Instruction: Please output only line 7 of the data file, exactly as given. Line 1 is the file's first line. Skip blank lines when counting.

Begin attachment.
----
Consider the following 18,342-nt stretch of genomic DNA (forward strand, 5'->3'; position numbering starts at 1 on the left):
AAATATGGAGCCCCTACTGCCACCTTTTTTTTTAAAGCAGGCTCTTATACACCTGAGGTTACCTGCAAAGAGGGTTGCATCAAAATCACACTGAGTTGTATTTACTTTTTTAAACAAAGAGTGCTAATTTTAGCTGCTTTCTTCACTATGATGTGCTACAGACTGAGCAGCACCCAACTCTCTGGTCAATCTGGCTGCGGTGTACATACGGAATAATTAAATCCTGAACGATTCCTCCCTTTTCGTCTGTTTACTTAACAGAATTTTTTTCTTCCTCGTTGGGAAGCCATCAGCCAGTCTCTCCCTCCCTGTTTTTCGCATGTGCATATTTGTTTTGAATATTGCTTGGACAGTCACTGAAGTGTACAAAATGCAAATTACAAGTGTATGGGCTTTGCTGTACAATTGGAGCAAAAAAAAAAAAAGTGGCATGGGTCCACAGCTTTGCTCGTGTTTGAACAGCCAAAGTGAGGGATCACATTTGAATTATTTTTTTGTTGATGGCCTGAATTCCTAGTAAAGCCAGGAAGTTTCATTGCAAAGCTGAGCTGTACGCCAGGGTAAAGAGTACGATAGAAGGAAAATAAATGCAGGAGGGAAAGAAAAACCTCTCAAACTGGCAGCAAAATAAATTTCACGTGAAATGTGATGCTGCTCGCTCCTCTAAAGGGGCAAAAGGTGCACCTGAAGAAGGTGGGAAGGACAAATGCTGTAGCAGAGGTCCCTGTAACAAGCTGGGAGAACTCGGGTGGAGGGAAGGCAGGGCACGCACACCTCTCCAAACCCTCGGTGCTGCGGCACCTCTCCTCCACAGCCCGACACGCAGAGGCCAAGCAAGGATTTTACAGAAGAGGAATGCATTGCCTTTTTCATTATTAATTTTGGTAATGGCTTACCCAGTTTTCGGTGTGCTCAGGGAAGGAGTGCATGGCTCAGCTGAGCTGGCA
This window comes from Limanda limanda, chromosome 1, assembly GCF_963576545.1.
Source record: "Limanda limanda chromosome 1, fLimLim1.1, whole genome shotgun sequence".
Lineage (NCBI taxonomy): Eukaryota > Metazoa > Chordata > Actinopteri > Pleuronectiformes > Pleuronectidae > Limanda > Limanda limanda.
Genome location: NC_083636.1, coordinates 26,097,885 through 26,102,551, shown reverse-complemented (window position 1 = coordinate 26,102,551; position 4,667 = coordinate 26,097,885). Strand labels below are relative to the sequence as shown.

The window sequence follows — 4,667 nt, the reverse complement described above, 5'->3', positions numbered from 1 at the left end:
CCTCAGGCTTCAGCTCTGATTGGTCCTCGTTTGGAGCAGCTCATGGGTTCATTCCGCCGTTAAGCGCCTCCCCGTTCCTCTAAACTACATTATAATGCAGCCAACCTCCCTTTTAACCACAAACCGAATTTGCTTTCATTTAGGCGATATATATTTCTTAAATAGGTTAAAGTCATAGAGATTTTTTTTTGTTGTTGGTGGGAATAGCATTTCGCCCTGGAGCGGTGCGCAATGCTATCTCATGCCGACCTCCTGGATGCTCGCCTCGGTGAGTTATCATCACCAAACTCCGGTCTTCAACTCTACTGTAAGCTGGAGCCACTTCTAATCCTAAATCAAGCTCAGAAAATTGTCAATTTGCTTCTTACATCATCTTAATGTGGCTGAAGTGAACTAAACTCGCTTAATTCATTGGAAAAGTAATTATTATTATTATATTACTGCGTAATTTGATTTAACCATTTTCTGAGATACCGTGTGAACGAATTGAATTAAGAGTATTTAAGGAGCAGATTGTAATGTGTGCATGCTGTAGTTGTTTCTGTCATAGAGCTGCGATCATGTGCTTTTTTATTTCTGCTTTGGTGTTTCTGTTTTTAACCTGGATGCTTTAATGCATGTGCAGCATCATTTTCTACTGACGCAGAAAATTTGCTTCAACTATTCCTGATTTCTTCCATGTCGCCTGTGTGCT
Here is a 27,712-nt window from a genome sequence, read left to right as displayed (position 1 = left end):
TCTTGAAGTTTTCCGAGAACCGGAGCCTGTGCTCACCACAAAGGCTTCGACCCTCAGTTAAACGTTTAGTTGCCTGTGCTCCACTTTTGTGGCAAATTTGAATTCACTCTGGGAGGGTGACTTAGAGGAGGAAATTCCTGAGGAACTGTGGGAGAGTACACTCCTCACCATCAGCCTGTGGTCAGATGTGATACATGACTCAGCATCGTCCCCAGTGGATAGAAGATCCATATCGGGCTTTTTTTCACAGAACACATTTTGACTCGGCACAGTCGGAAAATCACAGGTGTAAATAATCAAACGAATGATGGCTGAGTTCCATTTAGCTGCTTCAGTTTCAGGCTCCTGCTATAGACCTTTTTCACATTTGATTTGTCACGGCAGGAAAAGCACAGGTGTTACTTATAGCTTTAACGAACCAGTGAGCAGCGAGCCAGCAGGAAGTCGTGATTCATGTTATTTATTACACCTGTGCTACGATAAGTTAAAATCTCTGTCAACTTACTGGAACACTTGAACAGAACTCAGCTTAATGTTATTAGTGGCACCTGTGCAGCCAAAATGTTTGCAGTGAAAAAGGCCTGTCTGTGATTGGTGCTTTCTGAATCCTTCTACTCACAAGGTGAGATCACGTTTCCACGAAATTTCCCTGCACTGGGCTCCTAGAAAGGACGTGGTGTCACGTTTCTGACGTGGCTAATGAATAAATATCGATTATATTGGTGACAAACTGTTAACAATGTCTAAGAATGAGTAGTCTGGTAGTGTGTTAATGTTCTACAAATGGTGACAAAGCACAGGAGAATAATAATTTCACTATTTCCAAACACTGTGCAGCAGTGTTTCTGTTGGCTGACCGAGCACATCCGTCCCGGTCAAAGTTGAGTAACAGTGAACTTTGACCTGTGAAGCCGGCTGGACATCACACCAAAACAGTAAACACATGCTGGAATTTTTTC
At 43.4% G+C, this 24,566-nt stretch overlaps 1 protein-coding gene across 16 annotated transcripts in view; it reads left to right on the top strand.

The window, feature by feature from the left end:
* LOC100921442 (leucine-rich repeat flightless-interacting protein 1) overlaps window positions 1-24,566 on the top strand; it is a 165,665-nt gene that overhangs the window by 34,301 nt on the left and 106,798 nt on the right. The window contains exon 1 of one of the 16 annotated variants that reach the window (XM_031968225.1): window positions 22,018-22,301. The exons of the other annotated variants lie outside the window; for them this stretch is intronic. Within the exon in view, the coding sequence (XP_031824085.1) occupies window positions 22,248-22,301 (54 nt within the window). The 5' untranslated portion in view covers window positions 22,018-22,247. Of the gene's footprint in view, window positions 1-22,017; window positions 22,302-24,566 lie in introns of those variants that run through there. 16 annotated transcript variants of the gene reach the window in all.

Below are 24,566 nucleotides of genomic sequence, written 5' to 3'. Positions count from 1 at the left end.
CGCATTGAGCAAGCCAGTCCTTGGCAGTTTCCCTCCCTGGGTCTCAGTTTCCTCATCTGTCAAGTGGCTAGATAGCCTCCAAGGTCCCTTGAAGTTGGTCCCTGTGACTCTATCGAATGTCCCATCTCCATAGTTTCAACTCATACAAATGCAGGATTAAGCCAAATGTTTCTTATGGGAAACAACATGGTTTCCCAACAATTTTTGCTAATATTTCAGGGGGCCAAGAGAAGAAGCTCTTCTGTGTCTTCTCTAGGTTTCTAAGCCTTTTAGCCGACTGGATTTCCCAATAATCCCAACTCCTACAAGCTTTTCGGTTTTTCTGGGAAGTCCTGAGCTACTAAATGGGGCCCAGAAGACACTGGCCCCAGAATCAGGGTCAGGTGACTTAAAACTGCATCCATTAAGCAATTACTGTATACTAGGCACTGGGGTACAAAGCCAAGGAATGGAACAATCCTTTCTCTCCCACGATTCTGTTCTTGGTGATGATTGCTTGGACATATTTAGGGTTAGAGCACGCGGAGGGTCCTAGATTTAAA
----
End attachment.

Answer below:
The window sequence follows — 4,667 nt, the reverse complement described above, 5'->3', positions numbered from 1 at the left end: